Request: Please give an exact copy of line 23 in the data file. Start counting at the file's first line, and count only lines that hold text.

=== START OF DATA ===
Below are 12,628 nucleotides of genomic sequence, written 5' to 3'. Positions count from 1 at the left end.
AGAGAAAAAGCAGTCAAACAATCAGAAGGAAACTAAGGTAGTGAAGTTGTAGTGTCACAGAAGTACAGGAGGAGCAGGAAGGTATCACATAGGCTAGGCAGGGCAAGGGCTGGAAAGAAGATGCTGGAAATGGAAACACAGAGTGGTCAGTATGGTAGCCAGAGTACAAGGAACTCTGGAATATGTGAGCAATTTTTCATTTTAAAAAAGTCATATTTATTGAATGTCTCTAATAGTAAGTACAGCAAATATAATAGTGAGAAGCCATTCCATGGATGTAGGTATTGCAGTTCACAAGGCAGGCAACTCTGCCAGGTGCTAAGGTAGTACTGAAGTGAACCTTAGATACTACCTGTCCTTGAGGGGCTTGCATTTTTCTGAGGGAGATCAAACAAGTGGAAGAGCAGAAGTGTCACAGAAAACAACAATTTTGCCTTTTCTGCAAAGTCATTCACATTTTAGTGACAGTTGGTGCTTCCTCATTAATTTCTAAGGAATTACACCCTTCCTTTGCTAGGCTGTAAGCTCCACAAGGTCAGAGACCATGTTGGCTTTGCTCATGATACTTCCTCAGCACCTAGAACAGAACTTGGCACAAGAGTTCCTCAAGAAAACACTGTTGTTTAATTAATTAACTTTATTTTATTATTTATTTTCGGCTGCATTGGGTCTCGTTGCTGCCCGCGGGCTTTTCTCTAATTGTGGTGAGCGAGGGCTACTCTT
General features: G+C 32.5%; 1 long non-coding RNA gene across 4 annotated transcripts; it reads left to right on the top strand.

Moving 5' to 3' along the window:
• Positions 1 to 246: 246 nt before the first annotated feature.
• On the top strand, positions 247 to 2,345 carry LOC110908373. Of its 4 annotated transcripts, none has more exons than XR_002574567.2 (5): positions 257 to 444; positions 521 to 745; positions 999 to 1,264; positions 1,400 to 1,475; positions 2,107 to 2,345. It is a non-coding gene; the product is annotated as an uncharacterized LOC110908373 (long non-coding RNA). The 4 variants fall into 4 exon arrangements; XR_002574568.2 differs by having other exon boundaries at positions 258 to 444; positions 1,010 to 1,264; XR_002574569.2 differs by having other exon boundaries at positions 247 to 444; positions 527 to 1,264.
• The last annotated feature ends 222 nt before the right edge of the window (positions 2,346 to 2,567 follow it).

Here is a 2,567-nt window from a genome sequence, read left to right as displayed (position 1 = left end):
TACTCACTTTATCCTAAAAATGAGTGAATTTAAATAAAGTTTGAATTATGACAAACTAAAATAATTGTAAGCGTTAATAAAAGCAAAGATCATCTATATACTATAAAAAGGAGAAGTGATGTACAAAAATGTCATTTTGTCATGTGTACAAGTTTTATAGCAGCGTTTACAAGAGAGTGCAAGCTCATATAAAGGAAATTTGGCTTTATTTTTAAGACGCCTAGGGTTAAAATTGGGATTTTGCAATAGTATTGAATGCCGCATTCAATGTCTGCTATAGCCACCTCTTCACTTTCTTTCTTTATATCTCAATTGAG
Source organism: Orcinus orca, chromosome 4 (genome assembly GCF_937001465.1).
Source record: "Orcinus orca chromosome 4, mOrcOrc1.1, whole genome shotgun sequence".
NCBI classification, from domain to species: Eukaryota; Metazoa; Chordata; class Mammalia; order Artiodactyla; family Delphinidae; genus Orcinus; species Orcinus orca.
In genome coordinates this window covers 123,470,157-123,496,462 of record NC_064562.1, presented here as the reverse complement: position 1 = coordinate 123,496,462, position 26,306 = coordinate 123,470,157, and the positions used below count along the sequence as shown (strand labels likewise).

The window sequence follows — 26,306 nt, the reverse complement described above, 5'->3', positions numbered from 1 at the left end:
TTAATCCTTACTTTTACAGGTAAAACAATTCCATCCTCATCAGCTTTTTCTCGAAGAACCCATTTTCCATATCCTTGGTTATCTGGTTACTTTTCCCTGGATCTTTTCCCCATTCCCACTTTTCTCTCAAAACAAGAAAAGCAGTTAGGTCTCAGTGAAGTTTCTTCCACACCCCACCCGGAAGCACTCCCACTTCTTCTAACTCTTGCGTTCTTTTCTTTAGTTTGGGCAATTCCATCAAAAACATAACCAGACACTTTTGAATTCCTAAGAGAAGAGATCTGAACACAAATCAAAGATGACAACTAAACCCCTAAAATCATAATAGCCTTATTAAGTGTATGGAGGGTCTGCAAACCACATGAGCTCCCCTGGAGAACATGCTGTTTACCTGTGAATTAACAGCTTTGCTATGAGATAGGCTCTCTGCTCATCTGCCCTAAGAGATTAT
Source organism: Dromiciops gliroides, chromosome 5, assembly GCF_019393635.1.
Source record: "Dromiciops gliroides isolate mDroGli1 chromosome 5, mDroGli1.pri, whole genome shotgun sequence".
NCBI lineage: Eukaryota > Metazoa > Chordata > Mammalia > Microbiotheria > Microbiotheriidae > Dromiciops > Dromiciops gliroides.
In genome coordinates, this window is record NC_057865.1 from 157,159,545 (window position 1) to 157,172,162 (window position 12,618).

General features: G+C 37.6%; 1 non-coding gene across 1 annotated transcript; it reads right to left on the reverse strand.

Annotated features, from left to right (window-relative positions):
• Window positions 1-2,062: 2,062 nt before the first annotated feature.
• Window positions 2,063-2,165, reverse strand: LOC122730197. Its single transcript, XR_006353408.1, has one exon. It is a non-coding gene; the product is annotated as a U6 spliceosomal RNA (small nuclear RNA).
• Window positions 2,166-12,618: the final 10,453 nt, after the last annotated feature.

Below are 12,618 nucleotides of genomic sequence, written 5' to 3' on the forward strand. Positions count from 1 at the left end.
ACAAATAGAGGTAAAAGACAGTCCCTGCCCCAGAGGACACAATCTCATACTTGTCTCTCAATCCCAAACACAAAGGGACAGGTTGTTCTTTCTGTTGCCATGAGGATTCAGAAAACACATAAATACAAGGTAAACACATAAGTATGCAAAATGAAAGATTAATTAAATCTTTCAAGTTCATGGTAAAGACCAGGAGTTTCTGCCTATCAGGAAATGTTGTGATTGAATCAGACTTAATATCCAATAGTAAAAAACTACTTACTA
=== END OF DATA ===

• Window positions 2,063-2,165, reverse strand: LOC122730197. Its single transcript, XR_006353408.1, has one exon. It is a non-coding gene; the product is annotated as a U6 spliceosomal RNA (small nuclear RNA).